Title: Nature's Way/Animal Zoo/Love Has Found A Way/Why Can't I Be Free
Source: CD: Twelve Dreams Of Dr. Sardonicus
Spirit was one of those bands that consistently scored well with the critics, yet was never truly able to connect with a large segment of the record buying audience at any given time. Perhaps their best album was Twelve Dreams Of Dr. Sardonicus, released in 1970 to glowing reviews. Despite this, the album actually charted lower than any of their three previous efforts, and would be the last to feature the band's original lineup. In the long haul, however, Twelve Dreams has become the group's top selling album, thanks to steady catalog sales over a period of years. Unlike many more popular records of the time, Twelve Dreams sounds as fresh and original today as when it first appeared, as can be easily heard on the four-song medley that makes up the bulk of the LP's first side. Indeed, despite never having charted as a single, Nature's Way, a Randy California tune which starts the sequence, is one of the best-known songs in the entire Spirit catalog. Additionally, its ecological theme segues naturally into Animal Zoo, a Jay Ferguson tune with a more satirical point of view. Love Has Found A Way, written by vocalist Ferguson and keyboardist John Locke, can best described as psychedelic space jazz, while Why Can't I Be Free is a simple, yet lovely, short coda from guitarist California. Although Spirit, in various incarnations, would continue to record for many years, they would never put out another album as listenable as Twelve Dreams Of Dr. Sardonicus.
Artist: Uriah Heep
Title: I Wanna Be Free
Source: LP: Look At Yourself
Writer(s): Ken Hensley
No, it's not the Monkees song.
Artist: It's A Beautiful Day
Title: Wasted Union Blues
Source: CD: It's A Beautiful Day
Writer(s): David LaFlamme
Label: San Francisco Sound (original label: Columbia)
It's A Beautiful Day was founded in the mid-60s by classical violinist David LaFlamme. The group had a hard time lining up gigs at first and eventually hooked up with local impressario Matthew Katz, who had similar deals with Jefferson Airplane and Moby Grape. What the members of IABD did not know at the time was that those other bands were desperately trying to sever all ties with Katz due to his heavy-handed management style. LaFlamme and company would soon find out just how bad a deal they had gotten into when Katz shipped them off to Seattle to be the resident band at his own "San Francisco Sound" club from late 1967 through most of 1968. The group was put up in the attic of a house that Katz owned and given a small allowance that barely put food on the table. To make matters worse, attendance at the club was dismal. Still, the adversity did inspire some of LaFlamme's best songwriting, such as Wasted Union Blues from the group's debut LP, released in 1969.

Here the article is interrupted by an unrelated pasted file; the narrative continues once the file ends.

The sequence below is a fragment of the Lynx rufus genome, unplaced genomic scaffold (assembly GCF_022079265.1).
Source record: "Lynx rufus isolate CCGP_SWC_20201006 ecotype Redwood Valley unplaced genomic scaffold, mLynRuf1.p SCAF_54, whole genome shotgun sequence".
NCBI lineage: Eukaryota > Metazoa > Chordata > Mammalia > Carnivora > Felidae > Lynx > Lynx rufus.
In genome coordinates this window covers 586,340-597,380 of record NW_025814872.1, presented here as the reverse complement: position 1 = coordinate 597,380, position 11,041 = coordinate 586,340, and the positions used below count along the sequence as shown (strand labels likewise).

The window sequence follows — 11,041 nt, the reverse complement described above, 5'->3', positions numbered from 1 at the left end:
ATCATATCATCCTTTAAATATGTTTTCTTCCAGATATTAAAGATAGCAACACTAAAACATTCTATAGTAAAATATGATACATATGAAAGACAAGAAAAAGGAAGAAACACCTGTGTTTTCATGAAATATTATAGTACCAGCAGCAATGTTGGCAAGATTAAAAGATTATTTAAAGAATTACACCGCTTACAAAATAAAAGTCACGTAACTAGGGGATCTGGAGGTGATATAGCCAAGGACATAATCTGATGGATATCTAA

Source: CD: Fragile
Some artists are one-hit wonders. Others have long and productive careers. Most, however, never really achieve the kind of success they hope for. Somewhere in the middle of all that are artists who make it big on the strength of one song, and then manage to stick around long enough to make a more permanent name for themselves. But still, if it weren't for that first big hit they probably would have faded off into obscurity without anyone knowing who they were. Such a band was Yes, and their big hit song was Roundabout. Ask yourself this: if it weren't for Roundabout, do you think anyone would have paid attention to Close To The Edge or Tales From Topographic Oceans? Would Owner Of A Lonely Heart even have been written? Doubtful.
Artist: Peter Gabriel
Title: Moribund The Burgermeister
Source: Stereo 45 RPM single B side (taken from LP: Peter Gabriel)
Writer(s): Peter Gabriel
After leaving Genesis, vocalist Peter Gabriel enlisted producer Bob Ezrin, who had previously worked with Alice Cooper, to co-produce his self-titled debut. Ezrin assembled a talented group of musicians for the LP, including guitarist Robert Fripp of King Crimson, bass player Tony Levin (who would eventually be a member of the 1980s version of King Crimson), drummer Allan Schwartzberg, percussionist Jimmy Maelen, guitarist Steve Hunter, keyboardist Jozef Chirowski and Larry Fast on synthesizers and programming. Gabriel relied heavily on Ezrin to handle the harder rocking aspects of the music (in Gabriel's words "the American" parts), while Gabriel handled the softer passages, much as he had done as a member of Genesis. Both aspects can be heard on Moribund The Burgermeister, a highly theatrical song that was chosen to be the B side of the album's lead single, Solisbury Hill.